Lebanese Amal movement opposed to Israel but otherwise independent

The Shi'ite political faction serves as a "primary defensive shield" against Israel, with its members stationed along the border, and recent reports indicate five of them were killed in Israeli strikes in the past few days; Unlike Hezbollah, they claim no subservience to Iran

The Lebanese Shi'ite Amal movement founded in 1974 has seen its profile rise significantly after five of its members were killed by IDF strikes over the span of just four days. The Hezbollah-affiliated Al-Akhbar newspaper confirmed its involvement, saying Amal had "its blood firmly within the confrontation".
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Lebanese media released the name of three of Amal's operatives who were killed: Hassan Hussein Sukeiki, Jaafer Amin and Hussein Ali Azam who were killed when the IDF launched a strike on a house located in the Southern Lebanese village of Beit Lif. Last weekend, it was confirmed that two other members, Ali Khalil Mahmad and Mustafah Abbas Dahr, both from the Lebanese town of Blida, were similarly eliminated while "defensing Lebanon and the south". Their funeral was accompanied by "Death to Israel" chants.
Amal forces were deployed along the border with Israel since the war in Gaza began. In November 11, t an operative named Ali Jamil al-Hajj Daoud was killed, and a recent Al-Akhbar report said the deaths of all these Amal members has emboldened many to join their ranks. An Amal leader said Israeli strikes don't have the same deterrence level they did 17 years ago during the 2006 war.
Lebanese Parliament speaker, Nabih Berri, who founded the group and is its leader, said "Amal is ahead of Hezbollah when it comes to protecting Lebanese soil through armed conflict," adding that "the diplomatic resistance is a crucial part of resistance at large".
Various Lebanese publications, as well as parliament officials, have said the Amal movement has been operational since the early 80s, and should a full-scale conflict with Israel come to pass, their members would be at the forefront of defending Lebanon.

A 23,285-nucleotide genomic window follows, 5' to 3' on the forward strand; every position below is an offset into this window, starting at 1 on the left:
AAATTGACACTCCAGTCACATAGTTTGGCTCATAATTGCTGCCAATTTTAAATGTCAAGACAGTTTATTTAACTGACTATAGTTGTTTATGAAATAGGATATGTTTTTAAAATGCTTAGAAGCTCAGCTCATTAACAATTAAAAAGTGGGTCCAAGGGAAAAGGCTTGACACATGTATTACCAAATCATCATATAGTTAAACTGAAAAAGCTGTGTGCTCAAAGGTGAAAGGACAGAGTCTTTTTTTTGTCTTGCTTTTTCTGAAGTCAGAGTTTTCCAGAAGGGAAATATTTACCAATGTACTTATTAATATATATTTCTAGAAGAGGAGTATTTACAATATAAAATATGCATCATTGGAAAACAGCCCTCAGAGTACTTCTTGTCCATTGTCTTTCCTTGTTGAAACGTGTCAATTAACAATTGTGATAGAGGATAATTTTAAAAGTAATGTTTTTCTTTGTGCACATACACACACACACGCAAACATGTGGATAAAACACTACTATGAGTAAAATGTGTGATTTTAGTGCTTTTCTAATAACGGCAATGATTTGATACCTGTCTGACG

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פעילי תנועת אמל בלבנון שנהרגו מתקיפות ישראליות
פעילי תנועת אמל בלבנון שנהרגו מתקיפות ישראליות
Three Amal members killed by IDF
An unnamed source inside the Shi'ite faction said there's a clear distinction between Amal and Hezbollah, though they do share "a strategic and military vision". The distinction, he said, is that Hezbollah is part of the Axis of Resistance, while Amal is more locally focused on defending lands in southern Lebanon.
A recent article in "Al-Quds Al-Arabi" highlighted a distinct divergence between Amal and Hezbollah, seemingly originating from Amal's deviation from the resistance axis's concept of "unity of the arenas." When reporting the deaths of its activists, the Amal movement officially states that they have died "as martyrs defending Lebanon and the south".
This contrasts with Hezbollah's narrative, which proclaims its operatives died as "martyrs on the path to Jerusalem". The newspaper suggests that Amal's choice of words garners more favorable responses from those critical of Hezbollah's involvement in "conflicts beyond Lebanon's borders" and who reject the notion of "the unity of the arenas".
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מהומות פרצו בהלוויה של הרוגי תנועת אמל בדרום לבנון לאחר תקיפת ישראל
מהומות פרצו בהלוויה של הרוגי תנועת אמל בדרום לבנון לאחר תקיפת ישראל
Funeral march of Amal members
However, both have ruled out any sort of ceasefire as along as Israel's offensive of Gaza persists, and an Amal and Parliament member, Qassem Hashem, said reports suggesting a drawdown of hostilities between them and Israel, based on mediation efforts by White House emissary Amos Hochstein, are inaccurate.
Asharq al-Awsat, a Saudi paper based in London, released an article last December emphasizing the Amal movement's more domestic focus, saying they do not serve as an additional tentacle of the Iranian Octopus, despite some level of cooperation with Hezbollah when it came to retaliating against IDF attacks in southern Lebanon.
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